I haven't read (or even heard of) the book, so I don't know what historic examples he uses. I do know from my own research that this goes back a long way. Industrial Revolution factories that used machines to make standardized parts deliberately excluded skilled workers because it was cheaper to hire naive workers that would just "mechanically" operate the machines. That created a separation between the artisan who could take pride in their handiwork and the lower-class factory worker who did numbingly repetitious labor. So this issue has been around for 200 years.

The IR also gave rise to utopian communities that tried to share all the work equally among their members. These all failed, and for many reasons, but one main one was that some people are better at some jobs. How many hippie communes devolved to the women doing the cooking because the men couldn't or couldn't bother?

I'd certainly argue that the "Puritan-capitalist work ethic" is outmoded and in many ways destructive. In my lifetime I've seen groups from hippies to millennials try to fight it, advocating for a new perspective on work. If the robot revolution really comes then everybody better adjust their attitudes.

Even so, you can't judge any of this based on what happens during a sudden crisis. In wartime all classic economic rules fly out the window. What was anathema six months earlier may be exactly what is needed in the midst of a disaster. The measures being taken in the bill before Congress right now seem to be intelligent responses to immediate needs. That doesn't - shouldn't - mean they'll go on forever. There will be a price to pay, but the assumption everyone is making is that the price will be far less than if nothing is done. That's a good thing and exactly what government should be doing.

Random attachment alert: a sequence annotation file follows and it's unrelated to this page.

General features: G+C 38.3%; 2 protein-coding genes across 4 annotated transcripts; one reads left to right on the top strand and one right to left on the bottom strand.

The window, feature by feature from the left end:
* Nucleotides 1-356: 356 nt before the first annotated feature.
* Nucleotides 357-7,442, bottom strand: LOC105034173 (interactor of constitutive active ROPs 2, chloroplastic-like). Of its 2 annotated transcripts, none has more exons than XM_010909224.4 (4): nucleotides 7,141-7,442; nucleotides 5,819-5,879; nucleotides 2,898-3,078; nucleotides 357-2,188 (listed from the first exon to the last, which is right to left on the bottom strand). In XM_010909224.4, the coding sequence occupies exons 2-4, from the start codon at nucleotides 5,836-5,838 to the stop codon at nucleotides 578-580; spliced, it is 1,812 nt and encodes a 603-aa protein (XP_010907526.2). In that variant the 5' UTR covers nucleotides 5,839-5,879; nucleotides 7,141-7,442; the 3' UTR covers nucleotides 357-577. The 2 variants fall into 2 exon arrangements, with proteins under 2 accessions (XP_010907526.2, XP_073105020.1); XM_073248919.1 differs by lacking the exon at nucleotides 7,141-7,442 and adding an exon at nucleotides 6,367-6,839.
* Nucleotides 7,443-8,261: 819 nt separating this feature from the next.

#7  
Old 03-25-2020, 02:25 PM
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There will be a price to pay, but the assumption everyone is making is that the price will be far less than if nothing is done.
Yes.

If anything, I'd say the policy response has been insufficient.
  #8  
Old 03-26-2020, 08:21 AM
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We cannot rewrite the rules of economics.
You say that as if there were consensus on what those rules are.
  #9  
Old 03-26-2020, 09:24 AM
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You say that as if there were consensus on what those rules are.
You say that as if the existence of disagreement on contentious topics implies that there is no consensus on anything at all.
  #10  
Old Yesterday, 10:24 PM
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Quote:
Originally Posted by Hellestal View Post
Our society cannot afford a permanent universal basic income of the size that seems most commonly advocated.

The bills come due.
The author of this piece seems to endorse the notion that the "virus economy" might serve as a trial run for UBI (#9):

https://lifeside.me/top-10-ways-coro...-life-forever/